In relation to Haslemere, the range of views was acknowledged (Editor’s note, although the bias of the range – for or against – is not stated specifically in the minutes). It was confirmed that the extent of any implemented scheme would be reviewed in the light of any future construction of a multi-storey car-park, which was seen as being in 2014 at the earliest.
The Chairman invited Mrs Carole King, Executive Member with responsibility for parking at Waverley Borough Council, to comment on the proposals. The need for effective enforcement was stressed, along with a hope that in due course synergy between the two councils in this respect may be achieved.
Officers were thanked for the quality of the report and for the local engagement that had taken place. (Editor’s note, local engagement?! Readers, do you agree? Quality of the report?! More about the report later…)
Waverley synergy…we wrote about the Weyhill car park plans, where the site will be re-surfaced and will become pay & display. Weyhill refurbishment plus P&D = revenue raising and further displacement. A question for you readers: Is it synergy in filling the coffers or is it synergy in doing the right thing, in the right way? In those minutes referenced above, indeed in all the minutes, reports, articles read by The Editor there has still been no mention of what the parking requirement is in Haslemere.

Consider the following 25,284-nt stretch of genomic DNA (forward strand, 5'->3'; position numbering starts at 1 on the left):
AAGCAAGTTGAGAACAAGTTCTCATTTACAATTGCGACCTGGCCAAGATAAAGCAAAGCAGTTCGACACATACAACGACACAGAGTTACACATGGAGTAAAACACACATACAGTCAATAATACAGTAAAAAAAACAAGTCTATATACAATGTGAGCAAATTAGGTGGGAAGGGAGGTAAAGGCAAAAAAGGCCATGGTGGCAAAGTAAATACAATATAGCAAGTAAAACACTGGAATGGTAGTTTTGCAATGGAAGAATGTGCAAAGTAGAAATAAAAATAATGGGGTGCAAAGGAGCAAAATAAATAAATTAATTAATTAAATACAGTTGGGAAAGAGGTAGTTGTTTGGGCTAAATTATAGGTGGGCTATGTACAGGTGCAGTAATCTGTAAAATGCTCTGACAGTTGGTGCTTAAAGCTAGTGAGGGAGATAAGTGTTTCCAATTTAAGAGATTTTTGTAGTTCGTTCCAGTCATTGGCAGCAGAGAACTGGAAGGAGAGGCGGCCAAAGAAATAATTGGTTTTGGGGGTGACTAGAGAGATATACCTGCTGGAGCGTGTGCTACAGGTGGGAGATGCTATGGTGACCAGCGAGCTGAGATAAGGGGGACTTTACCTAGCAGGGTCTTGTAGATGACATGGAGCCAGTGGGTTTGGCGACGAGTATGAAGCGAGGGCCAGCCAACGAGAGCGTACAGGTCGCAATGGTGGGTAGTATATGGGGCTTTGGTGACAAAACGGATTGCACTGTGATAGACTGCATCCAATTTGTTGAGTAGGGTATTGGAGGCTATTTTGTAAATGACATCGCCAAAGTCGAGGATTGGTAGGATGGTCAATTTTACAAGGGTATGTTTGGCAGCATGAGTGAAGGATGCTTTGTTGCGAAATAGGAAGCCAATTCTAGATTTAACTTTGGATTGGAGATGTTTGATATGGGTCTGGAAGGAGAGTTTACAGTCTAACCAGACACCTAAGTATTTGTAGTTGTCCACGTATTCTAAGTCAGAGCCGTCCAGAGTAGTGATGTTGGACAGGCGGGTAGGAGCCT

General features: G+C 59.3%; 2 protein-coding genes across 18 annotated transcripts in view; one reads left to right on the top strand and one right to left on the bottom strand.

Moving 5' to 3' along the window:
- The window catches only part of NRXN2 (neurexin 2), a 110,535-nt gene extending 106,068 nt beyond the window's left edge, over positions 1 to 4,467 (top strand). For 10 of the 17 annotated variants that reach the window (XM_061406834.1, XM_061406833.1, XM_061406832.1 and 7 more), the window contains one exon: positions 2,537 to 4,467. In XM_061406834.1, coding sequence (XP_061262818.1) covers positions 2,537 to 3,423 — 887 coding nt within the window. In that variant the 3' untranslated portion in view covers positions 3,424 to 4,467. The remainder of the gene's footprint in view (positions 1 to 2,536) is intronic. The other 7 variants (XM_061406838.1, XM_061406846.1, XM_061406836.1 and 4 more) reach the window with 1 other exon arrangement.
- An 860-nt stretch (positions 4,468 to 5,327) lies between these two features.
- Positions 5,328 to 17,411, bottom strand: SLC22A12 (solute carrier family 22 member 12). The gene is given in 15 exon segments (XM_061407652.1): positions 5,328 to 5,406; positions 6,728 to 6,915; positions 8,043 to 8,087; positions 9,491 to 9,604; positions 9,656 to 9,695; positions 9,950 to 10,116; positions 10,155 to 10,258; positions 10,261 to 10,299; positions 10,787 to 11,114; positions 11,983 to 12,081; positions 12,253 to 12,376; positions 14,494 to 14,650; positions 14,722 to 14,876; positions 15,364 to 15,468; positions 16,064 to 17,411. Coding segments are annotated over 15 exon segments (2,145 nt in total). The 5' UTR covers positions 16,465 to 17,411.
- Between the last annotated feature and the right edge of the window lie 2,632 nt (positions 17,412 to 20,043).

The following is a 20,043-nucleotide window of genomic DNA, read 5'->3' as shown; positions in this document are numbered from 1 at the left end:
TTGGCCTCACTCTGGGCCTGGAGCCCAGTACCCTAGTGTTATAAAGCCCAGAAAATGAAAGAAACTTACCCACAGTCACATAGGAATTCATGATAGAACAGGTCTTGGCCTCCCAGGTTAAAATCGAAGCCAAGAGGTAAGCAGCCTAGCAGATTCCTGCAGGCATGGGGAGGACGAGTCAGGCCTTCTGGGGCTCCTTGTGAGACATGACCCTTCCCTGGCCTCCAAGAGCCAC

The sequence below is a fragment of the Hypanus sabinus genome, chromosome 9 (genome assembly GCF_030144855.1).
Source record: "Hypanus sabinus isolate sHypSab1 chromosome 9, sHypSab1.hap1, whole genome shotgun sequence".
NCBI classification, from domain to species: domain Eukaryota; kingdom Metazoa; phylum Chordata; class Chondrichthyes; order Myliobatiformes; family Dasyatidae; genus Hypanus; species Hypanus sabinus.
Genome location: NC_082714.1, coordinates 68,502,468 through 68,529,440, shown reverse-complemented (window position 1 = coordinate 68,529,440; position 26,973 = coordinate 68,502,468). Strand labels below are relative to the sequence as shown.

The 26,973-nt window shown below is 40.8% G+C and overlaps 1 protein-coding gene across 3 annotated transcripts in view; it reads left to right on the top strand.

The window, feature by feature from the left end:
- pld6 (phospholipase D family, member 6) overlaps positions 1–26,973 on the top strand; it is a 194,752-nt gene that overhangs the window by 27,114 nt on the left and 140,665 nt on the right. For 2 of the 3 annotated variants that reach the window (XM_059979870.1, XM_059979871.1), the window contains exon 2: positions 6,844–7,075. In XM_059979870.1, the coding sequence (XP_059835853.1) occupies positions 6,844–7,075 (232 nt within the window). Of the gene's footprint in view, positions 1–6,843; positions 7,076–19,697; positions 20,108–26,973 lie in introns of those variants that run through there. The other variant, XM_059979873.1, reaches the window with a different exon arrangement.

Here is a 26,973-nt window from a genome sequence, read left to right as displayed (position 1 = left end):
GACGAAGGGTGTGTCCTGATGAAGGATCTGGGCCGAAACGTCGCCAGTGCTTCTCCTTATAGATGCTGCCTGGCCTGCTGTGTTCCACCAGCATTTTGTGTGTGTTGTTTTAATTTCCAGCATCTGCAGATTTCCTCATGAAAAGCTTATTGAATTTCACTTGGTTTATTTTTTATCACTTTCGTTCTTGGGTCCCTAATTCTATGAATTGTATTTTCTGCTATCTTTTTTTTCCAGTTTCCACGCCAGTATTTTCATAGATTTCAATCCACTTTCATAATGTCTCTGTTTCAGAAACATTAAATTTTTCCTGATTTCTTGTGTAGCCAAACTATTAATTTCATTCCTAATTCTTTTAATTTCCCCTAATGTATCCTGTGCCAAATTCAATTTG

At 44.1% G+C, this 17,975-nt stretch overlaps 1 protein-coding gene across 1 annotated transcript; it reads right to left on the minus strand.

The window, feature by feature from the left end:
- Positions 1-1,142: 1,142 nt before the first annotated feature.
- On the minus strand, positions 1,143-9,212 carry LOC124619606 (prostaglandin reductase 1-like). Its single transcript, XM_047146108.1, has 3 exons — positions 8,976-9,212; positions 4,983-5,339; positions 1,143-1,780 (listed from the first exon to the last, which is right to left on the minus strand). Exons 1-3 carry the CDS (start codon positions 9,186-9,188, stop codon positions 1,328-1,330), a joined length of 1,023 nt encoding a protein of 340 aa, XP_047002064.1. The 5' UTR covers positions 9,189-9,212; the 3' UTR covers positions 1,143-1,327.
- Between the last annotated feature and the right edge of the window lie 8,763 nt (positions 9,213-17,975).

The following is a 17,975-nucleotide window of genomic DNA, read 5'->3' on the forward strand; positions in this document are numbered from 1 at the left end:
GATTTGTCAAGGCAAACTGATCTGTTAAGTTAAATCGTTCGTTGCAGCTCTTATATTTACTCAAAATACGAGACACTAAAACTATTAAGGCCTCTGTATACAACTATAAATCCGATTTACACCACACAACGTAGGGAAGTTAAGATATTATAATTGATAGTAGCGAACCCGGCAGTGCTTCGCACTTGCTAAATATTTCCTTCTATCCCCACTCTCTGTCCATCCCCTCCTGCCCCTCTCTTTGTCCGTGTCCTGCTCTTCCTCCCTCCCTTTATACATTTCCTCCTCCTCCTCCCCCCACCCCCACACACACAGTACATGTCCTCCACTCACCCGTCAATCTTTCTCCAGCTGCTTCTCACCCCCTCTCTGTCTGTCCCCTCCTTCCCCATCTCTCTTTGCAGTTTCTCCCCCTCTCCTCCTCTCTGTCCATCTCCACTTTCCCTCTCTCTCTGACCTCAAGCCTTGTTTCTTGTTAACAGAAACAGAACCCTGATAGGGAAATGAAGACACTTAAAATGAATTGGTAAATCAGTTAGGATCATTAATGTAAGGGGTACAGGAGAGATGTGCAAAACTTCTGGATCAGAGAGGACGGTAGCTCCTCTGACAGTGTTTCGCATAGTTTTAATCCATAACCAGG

I recommend that you actually read what has been published, you look on the web and look at the maps. They are available. Some of us have looked at these things. I suggest that if more information available — no, but the information is available — if you actually looked for it and used it, then it would have been a much more informative meeting than it has been.
Oh Professor Vincent Marks, your Editor has done as you asked! I have read every document relating to it. I’ve even read my dusty old university Economics text books. I’ve looked for the evidence that the proposals are about managing traffic or parking in the town. I’ve not found any.